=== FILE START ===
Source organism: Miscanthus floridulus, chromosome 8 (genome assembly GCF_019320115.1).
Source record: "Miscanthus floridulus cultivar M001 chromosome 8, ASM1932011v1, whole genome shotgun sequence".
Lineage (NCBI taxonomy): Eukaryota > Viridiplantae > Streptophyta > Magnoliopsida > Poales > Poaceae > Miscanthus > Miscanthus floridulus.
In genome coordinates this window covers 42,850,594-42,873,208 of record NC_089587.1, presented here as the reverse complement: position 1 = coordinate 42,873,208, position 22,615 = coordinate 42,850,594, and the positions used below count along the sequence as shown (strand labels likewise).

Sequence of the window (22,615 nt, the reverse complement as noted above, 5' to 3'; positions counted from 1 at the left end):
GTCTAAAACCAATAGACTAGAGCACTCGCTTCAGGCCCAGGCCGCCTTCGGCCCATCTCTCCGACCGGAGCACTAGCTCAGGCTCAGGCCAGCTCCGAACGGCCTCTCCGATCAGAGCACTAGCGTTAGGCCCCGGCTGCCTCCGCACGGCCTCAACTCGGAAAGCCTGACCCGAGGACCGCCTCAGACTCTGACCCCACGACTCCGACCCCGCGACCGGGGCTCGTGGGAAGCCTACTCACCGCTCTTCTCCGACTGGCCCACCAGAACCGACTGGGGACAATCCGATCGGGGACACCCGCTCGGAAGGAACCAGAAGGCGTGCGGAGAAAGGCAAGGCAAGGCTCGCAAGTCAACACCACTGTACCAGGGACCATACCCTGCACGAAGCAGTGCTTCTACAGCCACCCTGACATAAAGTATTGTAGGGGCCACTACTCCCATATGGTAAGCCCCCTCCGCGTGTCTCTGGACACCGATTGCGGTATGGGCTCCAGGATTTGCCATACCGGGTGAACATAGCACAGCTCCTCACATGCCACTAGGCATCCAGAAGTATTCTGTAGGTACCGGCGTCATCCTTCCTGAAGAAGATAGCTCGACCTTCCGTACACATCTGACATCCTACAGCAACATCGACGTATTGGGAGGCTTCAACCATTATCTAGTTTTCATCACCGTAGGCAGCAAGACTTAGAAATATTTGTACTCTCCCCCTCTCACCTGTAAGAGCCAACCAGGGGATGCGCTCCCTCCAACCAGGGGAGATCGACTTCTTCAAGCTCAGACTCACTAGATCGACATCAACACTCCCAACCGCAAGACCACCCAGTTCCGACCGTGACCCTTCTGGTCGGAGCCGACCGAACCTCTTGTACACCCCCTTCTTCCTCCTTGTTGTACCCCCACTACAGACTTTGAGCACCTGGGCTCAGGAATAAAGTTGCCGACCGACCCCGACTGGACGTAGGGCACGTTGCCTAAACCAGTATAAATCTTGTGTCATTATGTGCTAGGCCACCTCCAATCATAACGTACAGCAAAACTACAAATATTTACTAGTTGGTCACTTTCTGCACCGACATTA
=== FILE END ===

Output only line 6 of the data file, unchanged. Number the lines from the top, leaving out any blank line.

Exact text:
GTCTAAAACCAATAGACTAGAGCACTCGCTTCAGGCCCAGGCCGCCTTCGGCCCATCTCTCCGACCGGAGCACTAGCTCAGGCTCAGGCCAGCTCCGAACGGCCTCTCCGATCAGAGCACTAGCGTTAGGCCCCGGCTGCCTCCGCACGGCCTCAACTCGGAAAGCCTGACCCGAGGACCGCCTCAGACTCTGACCCCACGACTCCGACCCCGCGACCGGGGCTCGTGGGAAGCCTACTCACCGCTCTTCTCCGACTGGCCCACCAGAACCGACTGGGGACAATCCGATCGGGGACACCCGCTCGGAAGGAACCAGAAGGCGTGCGGAGAAAGGCAAGGCAAGGCTCGCAAGTCAACACCACTGTACCAGGGACCATACCCTGCACGAAGCAGTGCTTCTACAGCCACCCTGACATAAAGTATTGTAGGGGCCACTACTCCCATATGGTAAGCCCCCTCCGCGTGTCTCTGGACACCGATTGCGGTATGGGCTCCAGGATTTGCCATACCGGGTGAACATAGCACAGCTCCTCACATGCCACTAGGCATCCAGAAGTATTCTGTAGGTACCGGCGTCATCCTTCCTGAAGAAGATAGCTCGACCTTCCGTACACATCTGACATCCTACAGCAACATCGACGTATTGGGAGGCTTCAACCATTATCTAGTTTTCATCACCGTAGGCAGCAAGACTTAGAAATATTTGTACTCTCCCCCTCTCACCTGTAAGAGCCAACCAGGGGATGCGCTCCCTCCAACCAGGGGAGATCGACTTCTTCAAGCTCAGACTCACTAGATCGACATCAACACTCCCAACCGCAAGACCACCCAGTTCCGACCGTGACCCTTCTGGTCGGAGCCGACCGAACCTCTTGTACACCCCCTTCTTCCTCCTTGTTGTACCCCCACTACAGACTTTGAGCACCTGGGCTCAGGAATAAAGTTGCCGACCGACCCCGACTGGACGTAGGGCACGTTGCCTAAACCAGTATAAATCTTGTGTCATTATGTGCTAGGCCACCTCCAATCATAACGTACAGCAAAACTACAAATATTTACTAGTTGGTCACTTTCTGCACCGACATTA